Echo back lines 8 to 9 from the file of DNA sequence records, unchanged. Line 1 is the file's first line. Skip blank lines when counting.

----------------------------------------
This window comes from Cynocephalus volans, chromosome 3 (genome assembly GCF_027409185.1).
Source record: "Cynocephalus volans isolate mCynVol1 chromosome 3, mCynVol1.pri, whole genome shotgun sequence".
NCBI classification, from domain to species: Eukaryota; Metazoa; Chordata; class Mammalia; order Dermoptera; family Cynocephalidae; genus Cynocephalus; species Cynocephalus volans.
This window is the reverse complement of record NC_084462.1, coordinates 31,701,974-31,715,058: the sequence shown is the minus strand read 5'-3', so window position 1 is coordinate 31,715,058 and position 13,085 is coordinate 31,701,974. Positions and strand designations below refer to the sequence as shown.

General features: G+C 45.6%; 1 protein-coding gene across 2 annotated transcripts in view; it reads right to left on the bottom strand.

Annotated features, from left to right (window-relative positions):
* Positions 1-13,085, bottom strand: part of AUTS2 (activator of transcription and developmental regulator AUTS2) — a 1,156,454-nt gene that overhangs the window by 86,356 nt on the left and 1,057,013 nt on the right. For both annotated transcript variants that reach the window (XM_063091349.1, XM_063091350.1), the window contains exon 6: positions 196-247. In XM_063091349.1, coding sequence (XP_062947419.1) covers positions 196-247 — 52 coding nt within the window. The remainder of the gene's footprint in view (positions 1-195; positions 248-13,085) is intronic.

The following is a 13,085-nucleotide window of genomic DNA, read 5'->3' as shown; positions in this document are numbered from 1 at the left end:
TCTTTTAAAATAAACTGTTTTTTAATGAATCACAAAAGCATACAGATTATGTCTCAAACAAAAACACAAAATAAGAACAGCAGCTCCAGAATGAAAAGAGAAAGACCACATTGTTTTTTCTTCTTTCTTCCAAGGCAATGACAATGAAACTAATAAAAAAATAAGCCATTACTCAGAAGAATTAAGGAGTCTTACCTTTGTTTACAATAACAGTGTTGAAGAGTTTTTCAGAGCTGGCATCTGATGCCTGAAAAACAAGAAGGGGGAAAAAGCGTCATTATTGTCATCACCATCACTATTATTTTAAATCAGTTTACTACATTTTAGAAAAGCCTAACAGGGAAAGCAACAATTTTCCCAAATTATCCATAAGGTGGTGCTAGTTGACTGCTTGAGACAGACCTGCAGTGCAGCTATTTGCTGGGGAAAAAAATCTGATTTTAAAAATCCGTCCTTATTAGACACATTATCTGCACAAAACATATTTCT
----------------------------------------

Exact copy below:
The following is a 13,085-nucleotide window of genomic DNA, read 5'->3' as shown; positions in this document are numbered from 1 at the left end:
TCTTTTAAAATAAACTGTTTTTTAATGAATCACAAAAGCATACAGATTATGTCTCAAACAAAAACACAAAATAAGAACAGCAGCTCCAGAATGAAAAGAGAAAGACCACATTGTTTTTTCTTCTTTCTTCCAAGGCAATGACAATGAAACTAATAAAAAAATAAGCCATTACTCAGAAGAATTAAGGAGTCTTACCTTTGTTTACAATAACAGTGTTGAAGAGTTTTTCAGAGCTGGCATCTGATGCCTGAAAAACAAGAAGGGGGAAAAAGCGTCATTATTGTCATCACCATCACTATTATTTTAAATCAGTTTACTACATTTTAGAAAAGCCTAACAGGGAAAGCAACAATTTTCCCAAATTATCCATAAGGTGGTGCTAGTTGACTGCTTGAGACAGACCTGCAGTGCAGCTATTTGCTGGGGAAAAAAATCTGATTTTAAAAATCCGTCCTTATTAGACACATTATCTGCACAAAACATATTTCT